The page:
RP – Your job is always the same. Your job is to out there and give your team a chance to win every fifth day, give them a quality start, eat up innings. If you’re a strikeout pitcher you go out there and you get swing and misses and throw zeros up. If you’re a ground ball guy, you get ground balls and eat up innings...all those sorts of things. But when you have somebody like David Price and some of the other pitching staffs that I’ve been on in the past with guys like Max Scherzer and Justin Verlander, they’re so good and so consistent that once every five days they’re going out there and throwing 7-8 innings of one or two-run ball and giving you a chance to win. It adds that stability and I think it’s just one of those things...you want to call it a stopper...whatever it is...they can prevent some of those slides that you go through. You have guys that are maybe struggling or not throwing the ball as well as they could be...that’s the value of guys like that. That being said, my job is the same, as far as my goals from last year to this year, that hasn’t changed my entire career. I want to go out there and give us a chance to win every fifth day. That’s it. Whether we get into a situation where we have a 10-run lead and I just want to pitch deep into the game or we’re in a tight ball game and I’ve got to throw up zeros...whatever it calls for, that’s what I’m looking to do.

JM – And the bullpen obviously looks much better.
RP – We didn’t throw the ball very well as starting pitchers last year and that put a lot of pressure on our bullpen. The relievers were put in a lot of tough positions. There was a lot of talent down in that bullpen last year and with the acquisitions that we have this year there’s more talent coming in. I think our bullpen stacks up with anybody’s.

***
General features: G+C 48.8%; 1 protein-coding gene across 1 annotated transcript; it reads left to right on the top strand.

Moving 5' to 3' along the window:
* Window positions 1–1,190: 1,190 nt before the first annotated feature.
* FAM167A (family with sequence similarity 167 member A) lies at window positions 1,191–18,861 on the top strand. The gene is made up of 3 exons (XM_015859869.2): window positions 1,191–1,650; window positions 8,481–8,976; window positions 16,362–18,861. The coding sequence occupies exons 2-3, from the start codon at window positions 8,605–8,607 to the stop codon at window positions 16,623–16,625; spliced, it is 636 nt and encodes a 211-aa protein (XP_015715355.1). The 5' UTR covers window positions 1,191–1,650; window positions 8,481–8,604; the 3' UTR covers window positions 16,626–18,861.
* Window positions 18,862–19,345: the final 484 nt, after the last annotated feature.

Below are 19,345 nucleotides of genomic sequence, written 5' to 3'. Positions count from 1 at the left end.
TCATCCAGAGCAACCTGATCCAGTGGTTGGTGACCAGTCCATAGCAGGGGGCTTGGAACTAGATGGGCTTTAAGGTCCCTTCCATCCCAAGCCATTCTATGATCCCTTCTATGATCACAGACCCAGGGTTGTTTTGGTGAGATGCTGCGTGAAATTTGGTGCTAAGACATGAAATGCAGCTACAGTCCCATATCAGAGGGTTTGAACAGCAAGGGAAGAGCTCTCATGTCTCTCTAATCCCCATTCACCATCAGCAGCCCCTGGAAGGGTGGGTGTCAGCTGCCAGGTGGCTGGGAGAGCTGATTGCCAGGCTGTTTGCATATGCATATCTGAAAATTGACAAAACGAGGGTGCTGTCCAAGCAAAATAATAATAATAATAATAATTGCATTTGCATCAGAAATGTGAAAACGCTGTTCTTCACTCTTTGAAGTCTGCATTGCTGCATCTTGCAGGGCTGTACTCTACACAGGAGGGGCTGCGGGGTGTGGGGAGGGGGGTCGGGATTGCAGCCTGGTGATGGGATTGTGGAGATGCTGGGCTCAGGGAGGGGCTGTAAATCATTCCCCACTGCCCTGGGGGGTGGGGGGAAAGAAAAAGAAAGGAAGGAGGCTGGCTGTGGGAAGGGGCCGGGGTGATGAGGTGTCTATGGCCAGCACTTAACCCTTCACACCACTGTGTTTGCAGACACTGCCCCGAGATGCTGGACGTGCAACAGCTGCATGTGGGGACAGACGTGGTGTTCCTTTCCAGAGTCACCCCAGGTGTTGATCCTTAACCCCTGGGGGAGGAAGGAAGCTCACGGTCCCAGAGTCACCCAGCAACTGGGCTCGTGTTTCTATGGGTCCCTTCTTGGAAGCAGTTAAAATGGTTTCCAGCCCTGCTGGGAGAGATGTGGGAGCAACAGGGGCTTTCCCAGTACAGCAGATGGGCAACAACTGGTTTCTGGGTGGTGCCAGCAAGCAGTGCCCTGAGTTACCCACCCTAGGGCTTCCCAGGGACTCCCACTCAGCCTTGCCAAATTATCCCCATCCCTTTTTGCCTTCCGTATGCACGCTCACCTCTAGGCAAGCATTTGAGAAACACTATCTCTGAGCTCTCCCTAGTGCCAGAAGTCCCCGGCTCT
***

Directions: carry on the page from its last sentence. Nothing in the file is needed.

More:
JM – The young core of players Boston has - Mookie Betts, Jackie Bradley Jr., Xander Bogaerts - they’re a lot of fun to watch play baseball.
RP – They’re tremendous. I don’t think I’ve seen anybody develop like Bogey did last year at shortstop defensively. He’s always been a great hitter and talented but defensively...the plays that he was making...he was a gamechanger out there. And obviously Mookie and his season and the ability that he has speaks for itself. As far as I’m concerned, Jackie is the best defensive outfielder in the game and we saw what he can do at the plate as well. I can’t say enough about the development that Blake Swihart went through last year as well. Just watching him behind the plate learn…from the beginning of the year to the end of the year…throwing the ball to him was like a night-and-day difference. He had a heck of a year at the plate as well from where he started. He kept grinding and ended up in a pretty good place. Those guys are extremely talented and with that core, and the veteran guys to complement them, I think we have a pretty potent lineup.

JM – Did you see the video that came out a few weeks ago of Bartolo Colon doing the resistance band workout? It's vastly different from the perception many fans have about him - that he’s overweight and out of shape. And that’s the same perception many Red Sox fans had about Pablo Sandoval and Hanley Ramirez coming into spring training.
RP – I remember talk about Prince Fielder and people talk about him and his body composition. If I had a chance to say something, I’d tell you to come in the clubhouse and watch that guy when he takes his shirt off because that guy is a ball of muscle. He’s strong…he’s an athlete. Watch him get down the line, too. He can run. You don’t have to have a 14-pack to be in shape. It comes in all shapes and sizes.




Rick Porcello will make his 2016 debut on Friday April 8 against the Toronto Blue Jays at the Rogers Centre. My thanks to Mickey Brueckner and the staff of Annex Sports Performance in Chatham NJ for their assistance. Click here to see pictures of one of Rick's off-season training sessions with Mickey.

Click here to find more by Jim Monaghan on Red Sox Life. Follow him on twitter - @Monaghan21.

Jim Monaghan 4/03/2016 05:25:00 PM Edit